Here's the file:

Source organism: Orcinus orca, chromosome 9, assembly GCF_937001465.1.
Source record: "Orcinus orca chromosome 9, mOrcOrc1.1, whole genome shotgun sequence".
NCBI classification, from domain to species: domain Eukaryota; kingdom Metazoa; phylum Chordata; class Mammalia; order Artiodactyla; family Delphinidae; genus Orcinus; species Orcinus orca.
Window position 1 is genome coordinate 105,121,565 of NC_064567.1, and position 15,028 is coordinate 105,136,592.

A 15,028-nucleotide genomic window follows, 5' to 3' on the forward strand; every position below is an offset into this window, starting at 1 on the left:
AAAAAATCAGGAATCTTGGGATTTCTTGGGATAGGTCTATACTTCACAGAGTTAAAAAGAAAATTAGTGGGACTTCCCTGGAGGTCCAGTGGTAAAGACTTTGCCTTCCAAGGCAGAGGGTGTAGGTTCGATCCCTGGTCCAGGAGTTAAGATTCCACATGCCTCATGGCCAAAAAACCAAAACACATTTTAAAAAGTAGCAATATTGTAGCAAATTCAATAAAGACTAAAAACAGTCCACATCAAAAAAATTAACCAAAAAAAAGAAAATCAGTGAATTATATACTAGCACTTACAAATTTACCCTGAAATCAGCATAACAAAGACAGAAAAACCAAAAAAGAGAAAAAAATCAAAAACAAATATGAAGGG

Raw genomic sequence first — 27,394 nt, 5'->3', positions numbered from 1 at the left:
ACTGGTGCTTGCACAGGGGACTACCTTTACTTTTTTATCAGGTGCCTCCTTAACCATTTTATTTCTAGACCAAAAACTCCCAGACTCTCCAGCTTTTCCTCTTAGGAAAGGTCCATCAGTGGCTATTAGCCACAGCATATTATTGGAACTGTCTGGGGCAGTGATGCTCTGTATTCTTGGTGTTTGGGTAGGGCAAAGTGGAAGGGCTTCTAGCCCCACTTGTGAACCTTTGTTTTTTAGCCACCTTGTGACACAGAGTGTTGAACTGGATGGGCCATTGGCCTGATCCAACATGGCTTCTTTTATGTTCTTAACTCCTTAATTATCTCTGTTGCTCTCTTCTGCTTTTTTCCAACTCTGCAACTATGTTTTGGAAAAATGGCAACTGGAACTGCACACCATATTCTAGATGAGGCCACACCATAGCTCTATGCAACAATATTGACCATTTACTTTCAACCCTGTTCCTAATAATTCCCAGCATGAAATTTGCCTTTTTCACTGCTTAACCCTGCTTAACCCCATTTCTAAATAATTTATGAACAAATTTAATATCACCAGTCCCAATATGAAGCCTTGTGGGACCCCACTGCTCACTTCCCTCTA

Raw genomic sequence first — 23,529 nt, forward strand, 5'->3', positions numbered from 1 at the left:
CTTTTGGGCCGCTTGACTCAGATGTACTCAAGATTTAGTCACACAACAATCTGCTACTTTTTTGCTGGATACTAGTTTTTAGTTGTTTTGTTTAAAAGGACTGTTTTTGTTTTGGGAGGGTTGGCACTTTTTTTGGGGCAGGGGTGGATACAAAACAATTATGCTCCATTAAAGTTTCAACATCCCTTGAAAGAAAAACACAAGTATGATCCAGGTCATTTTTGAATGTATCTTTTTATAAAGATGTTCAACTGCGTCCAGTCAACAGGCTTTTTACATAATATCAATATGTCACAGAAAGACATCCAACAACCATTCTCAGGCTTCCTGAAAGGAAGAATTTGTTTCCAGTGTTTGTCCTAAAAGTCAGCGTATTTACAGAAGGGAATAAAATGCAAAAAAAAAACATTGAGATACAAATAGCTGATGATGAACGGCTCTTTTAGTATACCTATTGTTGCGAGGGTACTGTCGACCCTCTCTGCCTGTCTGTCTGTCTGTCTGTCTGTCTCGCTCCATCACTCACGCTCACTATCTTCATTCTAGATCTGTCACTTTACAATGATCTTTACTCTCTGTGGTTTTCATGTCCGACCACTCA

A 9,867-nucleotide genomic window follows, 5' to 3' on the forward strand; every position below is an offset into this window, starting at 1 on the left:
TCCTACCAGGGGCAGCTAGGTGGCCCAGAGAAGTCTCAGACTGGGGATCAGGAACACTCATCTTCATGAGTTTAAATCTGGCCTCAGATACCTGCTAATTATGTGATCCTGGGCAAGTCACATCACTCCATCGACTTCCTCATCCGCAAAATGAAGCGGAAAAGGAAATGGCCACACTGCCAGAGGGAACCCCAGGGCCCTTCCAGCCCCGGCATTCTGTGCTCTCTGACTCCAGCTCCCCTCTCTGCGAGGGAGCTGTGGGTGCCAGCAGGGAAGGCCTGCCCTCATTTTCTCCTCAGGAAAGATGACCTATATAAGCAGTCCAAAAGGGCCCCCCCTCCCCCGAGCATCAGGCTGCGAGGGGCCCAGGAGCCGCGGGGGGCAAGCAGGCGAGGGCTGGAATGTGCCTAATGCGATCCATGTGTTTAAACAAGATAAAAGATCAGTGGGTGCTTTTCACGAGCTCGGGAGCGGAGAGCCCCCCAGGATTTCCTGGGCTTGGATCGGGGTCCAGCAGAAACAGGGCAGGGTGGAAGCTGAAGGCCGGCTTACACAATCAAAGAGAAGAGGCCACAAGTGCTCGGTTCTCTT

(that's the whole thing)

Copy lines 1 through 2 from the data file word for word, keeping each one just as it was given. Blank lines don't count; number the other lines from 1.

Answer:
Source organism: Orcinus orca, chromosome 9, assembly GCF_937001465.1.
Source record: "Orcinus orca chromosome 9, mOrcOrc1.1, whole genome shotgun sequence".